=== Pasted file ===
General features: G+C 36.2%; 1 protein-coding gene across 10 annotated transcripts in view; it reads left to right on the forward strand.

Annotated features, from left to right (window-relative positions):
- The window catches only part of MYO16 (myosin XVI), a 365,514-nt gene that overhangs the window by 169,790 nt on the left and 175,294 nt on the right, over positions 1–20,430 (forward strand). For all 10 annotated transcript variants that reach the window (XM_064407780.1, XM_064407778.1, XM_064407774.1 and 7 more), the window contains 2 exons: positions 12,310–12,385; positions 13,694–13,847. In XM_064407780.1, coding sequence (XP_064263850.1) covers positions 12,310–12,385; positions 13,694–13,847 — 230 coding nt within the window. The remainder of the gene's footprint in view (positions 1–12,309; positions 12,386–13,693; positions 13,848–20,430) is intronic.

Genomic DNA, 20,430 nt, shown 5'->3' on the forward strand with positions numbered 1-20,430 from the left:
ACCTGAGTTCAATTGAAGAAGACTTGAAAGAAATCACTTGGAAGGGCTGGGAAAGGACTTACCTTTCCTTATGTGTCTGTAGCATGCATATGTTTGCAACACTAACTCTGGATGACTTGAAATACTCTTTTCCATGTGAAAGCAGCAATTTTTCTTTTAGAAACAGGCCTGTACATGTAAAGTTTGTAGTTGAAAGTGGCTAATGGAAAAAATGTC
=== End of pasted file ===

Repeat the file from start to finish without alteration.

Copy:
General features: G+C 36.2%; 1 protein-coding gene across 10 annotated transcripts in view; it reads left to right on the forward strand.

Annotated features, from left to right (window-relative positions):
- The window catches only part of MYO16 (myosin XVI), a 365,514-nt gene that overhangs the window by 169,790 nt on the left and 175,294 nt on the right, over positions 1–20,430 (forward strand). For all 10 annotated transcript variants that reach the window (XM_064407780.1, XM_064407778.1, XM_064407774.1 and 7 more), the window contains 2 exons: positions 12,310–12,385; positions 13,694–13,847. In XM_064407780.1, coding sequence (XP_064263850.1) covers positions 12,310–12,385; positions 13,694–13,847 — 230 coding nt within the window. The remainder of the gene's footprint in view (positions 1–12,309; positions 12,386–13,693; positions 13,848–20,430) is intronic.

Genomic DNA, 20,430 nt, shown 5'->3' on the forward strand with positions numbered 1-20,430 from the left:
ACCTGAGTTCAATTGAAGAAGACTTGAAAGAAATCACTTGGAAGGGCTGGGAAAGGACTTACCTTTCCTTATGTGTCTGTAGCATGCATATGTTTGCAACACTAACTCTGGATGACTTGAAATACTCTTTTCCATGTGAAAGCAGCAATTTTTCTTTTAGAAACAGGCCTGTACATGTAAAGTTTGTAGTTGAAAGTGGCTAATGGAAAAAATGTC